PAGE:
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Germany is the first European country to recognize a third gender

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Starting this November, German parents will be able to select male, female, or “indeterminate” when filling out their newborn’s birth certificate. This means that parents won’t have to label their baby’s gender, thereby allowing those born with intersex characteristics to make a decision later in life. Or not.

The new law, which goes into effect on November 1, was passed back in May, but has only now started getting widespread attention — a mere six weeks after Australia became the first country in the world to introduce legal guidelines on gender recognition. Back in July, the country added “intersex” and other gender designations to official documents, like passports.


An intersex person is someone who has a variation in sex characteristics, including chromosomes and genitals that don’t allow them to be identified neatly as either male or female.

A famous example is South African sprinter Caster Semenya. In her case, she has internal testes which produce elevated levels of testosterone. Though her sex is ambiguous, she identifies as female, which has led to a number of problems for her as an athlete.


Traditionally, parents have to select male or female when filling out the birth certificate, giving children virtually no say in the matter. What's more, as Silvan Agius of the International Lesbian, Gay, Bisexual, Trans and Intersex Association recently noted, intersex babies are often surgically made female — which is the easier and more convenient option — but one that can eventually lead to physical and psychological problems.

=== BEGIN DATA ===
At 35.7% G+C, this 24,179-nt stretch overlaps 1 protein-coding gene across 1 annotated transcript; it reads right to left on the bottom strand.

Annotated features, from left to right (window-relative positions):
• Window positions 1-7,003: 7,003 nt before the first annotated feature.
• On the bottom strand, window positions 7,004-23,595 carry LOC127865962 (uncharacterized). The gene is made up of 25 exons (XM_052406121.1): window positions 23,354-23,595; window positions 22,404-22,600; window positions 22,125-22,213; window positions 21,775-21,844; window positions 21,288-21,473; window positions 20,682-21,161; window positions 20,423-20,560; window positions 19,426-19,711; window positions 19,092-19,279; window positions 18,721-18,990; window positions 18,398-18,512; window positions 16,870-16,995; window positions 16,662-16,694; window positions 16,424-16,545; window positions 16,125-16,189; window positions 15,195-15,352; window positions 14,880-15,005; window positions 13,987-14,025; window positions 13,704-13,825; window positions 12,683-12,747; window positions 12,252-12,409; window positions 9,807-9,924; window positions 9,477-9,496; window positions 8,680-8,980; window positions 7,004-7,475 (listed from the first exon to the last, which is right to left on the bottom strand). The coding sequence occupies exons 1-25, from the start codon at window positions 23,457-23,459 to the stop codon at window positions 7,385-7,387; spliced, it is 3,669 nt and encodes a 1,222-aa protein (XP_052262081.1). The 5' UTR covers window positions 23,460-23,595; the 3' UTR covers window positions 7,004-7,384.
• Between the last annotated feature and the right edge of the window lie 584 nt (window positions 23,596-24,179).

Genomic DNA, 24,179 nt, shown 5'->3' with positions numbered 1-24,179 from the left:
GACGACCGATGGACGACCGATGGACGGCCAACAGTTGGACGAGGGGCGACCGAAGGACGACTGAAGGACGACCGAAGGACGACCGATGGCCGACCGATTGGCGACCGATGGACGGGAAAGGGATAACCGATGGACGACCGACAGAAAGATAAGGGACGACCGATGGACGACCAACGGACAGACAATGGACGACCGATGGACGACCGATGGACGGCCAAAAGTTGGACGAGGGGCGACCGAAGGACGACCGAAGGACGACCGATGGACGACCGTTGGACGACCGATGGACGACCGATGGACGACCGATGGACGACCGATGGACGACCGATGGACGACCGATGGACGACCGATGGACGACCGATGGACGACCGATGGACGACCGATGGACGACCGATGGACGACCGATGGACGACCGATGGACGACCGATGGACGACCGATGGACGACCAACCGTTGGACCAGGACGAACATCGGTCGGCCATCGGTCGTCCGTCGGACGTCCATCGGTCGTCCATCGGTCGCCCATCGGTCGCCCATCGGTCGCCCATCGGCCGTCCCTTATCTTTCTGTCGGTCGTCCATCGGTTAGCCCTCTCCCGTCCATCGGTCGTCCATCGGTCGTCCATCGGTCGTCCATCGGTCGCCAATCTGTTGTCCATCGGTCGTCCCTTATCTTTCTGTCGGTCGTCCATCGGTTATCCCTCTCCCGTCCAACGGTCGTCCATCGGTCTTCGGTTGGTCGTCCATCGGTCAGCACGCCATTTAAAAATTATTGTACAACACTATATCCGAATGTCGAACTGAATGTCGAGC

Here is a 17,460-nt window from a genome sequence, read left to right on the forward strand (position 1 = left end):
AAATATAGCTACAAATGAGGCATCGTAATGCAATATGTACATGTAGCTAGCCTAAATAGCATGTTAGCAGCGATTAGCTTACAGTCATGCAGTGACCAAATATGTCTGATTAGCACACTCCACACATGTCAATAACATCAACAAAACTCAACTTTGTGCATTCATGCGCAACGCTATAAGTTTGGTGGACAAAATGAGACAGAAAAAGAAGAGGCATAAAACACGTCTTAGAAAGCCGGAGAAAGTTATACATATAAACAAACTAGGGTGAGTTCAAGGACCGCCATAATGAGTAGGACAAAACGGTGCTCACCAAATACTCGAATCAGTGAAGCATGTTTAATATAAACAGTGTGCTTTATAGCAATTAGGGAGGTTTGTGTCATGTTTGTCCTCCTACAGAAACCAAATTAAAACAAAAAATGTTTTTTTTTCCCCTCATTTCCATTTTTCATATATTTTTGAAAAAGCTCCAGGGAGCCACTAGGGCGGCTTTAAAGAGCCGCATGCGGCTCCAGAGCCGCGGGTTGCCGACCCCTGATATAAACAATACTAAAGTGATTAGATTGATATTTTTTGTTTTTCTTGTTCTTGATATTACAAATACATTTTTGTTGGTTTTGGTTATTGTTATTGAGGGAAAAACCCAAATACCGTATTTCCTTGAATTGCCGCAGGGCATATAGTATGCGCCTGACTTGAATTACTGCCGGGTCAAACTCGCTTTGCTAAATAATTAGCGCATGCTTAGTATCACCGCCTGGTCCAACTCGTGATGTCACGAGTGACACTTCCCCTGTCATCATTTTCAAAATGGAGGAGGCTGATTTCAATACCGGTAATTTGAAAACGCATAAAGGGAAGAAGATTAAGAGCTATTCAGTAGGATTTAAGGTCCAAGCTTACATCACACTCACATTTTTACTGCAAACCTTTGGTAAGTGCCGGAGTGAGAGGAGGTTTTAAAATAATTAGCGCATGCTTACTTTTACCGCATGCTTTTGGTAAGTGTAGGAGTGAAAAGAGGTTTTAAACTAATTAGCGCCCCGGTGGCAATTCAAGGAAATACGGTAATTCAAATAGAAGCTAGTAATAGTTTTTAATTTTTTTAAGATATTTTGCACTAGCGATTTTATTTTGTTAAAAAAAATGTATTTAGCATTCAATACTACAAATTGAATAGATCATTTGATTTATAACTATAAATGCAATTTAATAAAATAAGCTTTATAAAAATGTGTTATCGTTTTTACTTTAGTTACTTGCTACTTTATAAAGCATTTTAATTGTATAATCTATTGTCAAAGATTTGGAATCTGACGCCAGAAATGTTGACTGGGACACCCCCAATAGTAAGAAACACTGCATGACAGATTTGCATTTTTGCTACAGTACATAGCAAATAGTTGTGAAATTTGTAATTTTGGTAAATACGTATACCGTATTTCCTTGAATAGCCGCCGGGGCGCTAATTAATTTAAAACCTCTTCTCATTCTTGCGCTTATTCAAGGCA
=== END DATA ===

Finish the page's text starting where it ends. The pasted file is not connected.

As Germany sets this important precedent, however, the rest of the European Union (aside from possibly Finland) is lagging behind. Spiegel Online reports:

According to Silvan Agius...the European Union is lagging behind on the issue. Though Brussels commissioned a report on trans and intersex minorities in 2010, and has since attempted to coordinate efforts to prohibit gender discrimination, progress has been halting.

"Things are moving slower than they should at the European level," says Agius. "Though Brussels has ramped up efforts to promote awareness of trans and intersex discrimination, I would like to see things speed up."

The subsequent EU report on potential changes to European Union law, which was published in 2012 and co-authored by Agius, found that discrimination against trans and intersex people was still "rampant in all EU countries."


On a related note, Sweden recently introduced a new gender-neutral pronoun, “hen.” As we reported last year:

[In] an effort to work towards yet even greater levels of gender equality, Sweden now wants to do it through the channel of linguistic gender-neutrality. A good number of forward-looking Swedes have determined that government and society should no longer recognize any legal distinctions between the sexes. To that end, they have officially introduced the new gender-neutral pronoun, "hen," to the vernacular. To make it all the more official, they added it to the country's National Encyclopedia and defined it as a "proposed gender-neutral personal pronoun instead of he [han in Swedish] and she [hon]."


Wow. If Germany and Australia are concerned that the rest of Europe is “lagging behind,” I’d hate to hear what they have to say about those of us in the Americas.

Perhaps the best thing about the new legislation is that it doesn't force people to choose to identify as "male" or "female," once they reach adulthood. Instead, intersex people could conceivably live out their lives without ever having to choose one or the other.


Top image: Holbox/Shutterstock.